You also must be "of sound mind." This doesn't require that you be Einstein, just that you have a basic understanding of what you are doing. You must know that the document you are signing is a will, that it specifies who will get your property when you die, and the general nature and extent of your property. You must also understand that you are married, if you are, and understand "the natural objects of your bounty," meaning your kids or other family member who might ordinarily think that they will share in your estate.
The will must name one or more persons or parties who will get your property. It must suggest that you want the legal document to dispose of your property, i.e., that you intended to make a last will by signing the document.
Finally, the person making the will must sign it voluntarily. She usually signs it herself, but she can, if need be, direct a lawyer or one of the witnesses to sign instead of her. If you want to sign this way, check with a lawyer first to make sure you do this right. And, be sure to follow state requirements for witnesses. In almost all states, the signing of a formal will must be witnessed by at least two adults, three in a few states, three plus a notary in Puerto Rico. The adults must know they are witnessing the signing of a will and, in many states, they cannot be getting any benefits under the will.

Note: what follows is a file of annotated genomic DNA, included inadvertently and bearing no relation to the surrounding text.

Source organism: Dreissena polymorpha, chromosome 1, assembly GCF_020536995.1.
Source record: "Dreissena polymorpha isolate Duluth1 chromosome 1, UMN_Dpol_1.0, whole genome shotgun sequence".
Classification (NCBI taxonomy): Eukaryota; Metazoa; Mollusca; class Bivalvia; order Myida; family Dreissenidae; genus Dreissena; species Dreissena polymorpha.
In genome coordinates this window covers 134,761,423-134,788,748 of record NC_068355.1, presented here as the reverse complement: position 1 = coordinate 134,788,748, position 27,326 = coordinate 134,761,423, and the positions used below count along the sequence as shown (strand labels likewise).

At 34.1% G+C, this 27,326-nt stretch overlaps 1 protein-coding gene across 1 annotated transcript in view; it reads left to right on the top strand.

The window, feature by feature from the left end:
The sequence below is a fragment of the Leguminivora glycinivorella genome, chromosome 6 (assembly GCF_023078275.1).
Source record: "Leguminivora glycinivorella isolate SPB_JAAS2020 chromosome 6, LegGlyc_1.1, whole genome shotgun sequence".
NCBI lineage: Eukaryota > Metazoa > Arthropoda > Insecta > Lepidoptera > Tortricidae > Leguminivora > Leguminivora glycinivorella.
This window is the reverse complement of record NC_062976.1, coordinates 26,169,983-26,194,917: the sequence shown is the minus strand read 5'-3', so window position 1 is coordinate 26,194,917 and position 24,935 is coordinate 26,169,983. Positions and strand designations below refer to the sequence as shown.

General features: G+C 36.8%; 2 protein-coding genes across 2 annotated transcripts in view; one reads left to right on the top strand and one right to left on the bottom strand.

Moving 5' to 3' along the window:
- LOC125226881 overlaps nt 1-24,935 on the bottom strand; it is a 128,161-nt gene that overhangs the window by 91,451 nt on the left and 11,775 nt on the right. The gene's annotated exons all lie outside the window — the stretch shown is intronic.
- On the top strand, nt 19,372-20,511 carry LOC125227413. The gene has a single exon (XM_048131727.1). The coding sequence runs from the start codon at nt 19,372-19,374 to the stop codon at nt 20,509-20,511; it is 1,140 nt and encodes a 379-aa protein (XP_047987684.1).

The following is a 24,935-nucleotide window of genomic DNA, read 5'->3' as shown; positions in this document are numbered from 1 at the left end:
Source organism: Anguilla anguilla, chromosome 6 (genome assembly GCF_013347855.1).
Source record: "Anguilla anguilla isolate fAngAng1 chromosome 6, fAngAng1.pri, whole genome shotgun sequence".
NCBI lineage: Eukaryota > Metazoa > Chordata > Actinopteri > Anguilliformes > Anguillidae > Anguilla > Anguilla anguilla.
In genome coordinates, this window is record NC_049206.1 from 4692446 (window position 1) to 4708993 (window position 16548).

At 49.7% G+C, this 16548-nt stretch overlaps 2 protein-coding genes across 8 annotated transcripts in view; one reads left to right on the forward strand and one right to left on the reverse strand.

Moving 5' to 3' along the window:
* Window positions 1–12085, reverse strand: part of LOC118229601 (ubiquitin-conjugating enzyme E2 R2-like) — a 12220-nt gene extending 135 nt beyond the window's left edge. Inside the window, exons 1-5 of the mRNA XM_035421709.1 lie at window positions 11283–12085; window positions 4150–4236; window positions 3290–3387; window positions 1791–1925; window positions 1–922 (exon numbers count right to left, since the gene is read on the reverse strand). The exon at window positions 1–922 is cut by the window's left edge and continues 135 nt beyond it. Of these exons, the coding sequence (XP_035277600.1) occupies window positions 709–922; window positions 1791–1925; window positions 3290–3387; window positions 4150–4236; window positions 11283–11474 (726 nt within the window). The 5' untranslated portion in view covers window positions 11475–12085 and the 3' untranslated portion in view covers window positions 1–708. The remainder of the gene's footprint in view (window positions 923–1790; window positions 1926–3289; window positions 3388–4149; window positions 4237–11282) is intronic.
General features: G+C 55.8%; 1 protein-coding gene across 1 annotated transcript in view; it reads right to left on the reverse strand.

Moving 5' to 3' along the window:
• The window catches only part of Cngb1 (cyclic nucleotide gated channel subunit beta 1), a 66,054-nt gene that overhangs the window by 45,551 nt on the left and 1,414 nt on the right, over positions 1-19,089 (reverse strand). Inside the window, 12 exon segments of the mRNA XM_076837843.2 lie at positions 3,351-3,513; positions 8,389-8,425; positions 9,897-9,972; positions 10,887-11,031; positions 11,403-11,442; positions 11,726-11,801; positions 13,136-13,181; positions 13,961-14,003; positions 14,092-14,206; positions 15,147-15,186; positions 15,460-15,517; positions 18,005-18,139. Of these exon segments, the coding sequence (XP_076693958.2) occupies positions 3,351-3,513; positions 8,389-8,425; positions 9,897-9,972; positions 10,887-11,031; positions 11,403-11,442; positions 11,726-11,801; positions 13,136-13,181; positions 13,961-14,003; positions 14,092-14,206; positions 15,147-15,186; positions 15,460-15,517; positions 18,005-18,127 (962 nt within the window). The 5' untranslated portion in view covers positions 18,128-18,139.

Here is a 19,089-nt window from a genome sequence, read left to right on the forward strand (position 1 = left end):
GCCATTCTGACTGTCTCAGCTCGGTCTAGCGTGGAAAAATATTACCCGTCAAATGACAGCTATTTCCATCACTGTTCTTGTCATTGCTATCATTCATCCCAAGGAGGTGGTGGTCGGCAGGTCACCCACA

Sorting Out a Will After Death
It's easier to understand the need to make a will when you know what happens when a person does. The property does not immediately and miraculously transfer its ownership to the person you name in the will as beneficiary. Instead, most wills have to go through a court-supervised process of wrapping up the estate. This process usually happens in probate court and is termed probate. You don't avoid probate by failing to leave a will, since intestate estates usually also go through probate.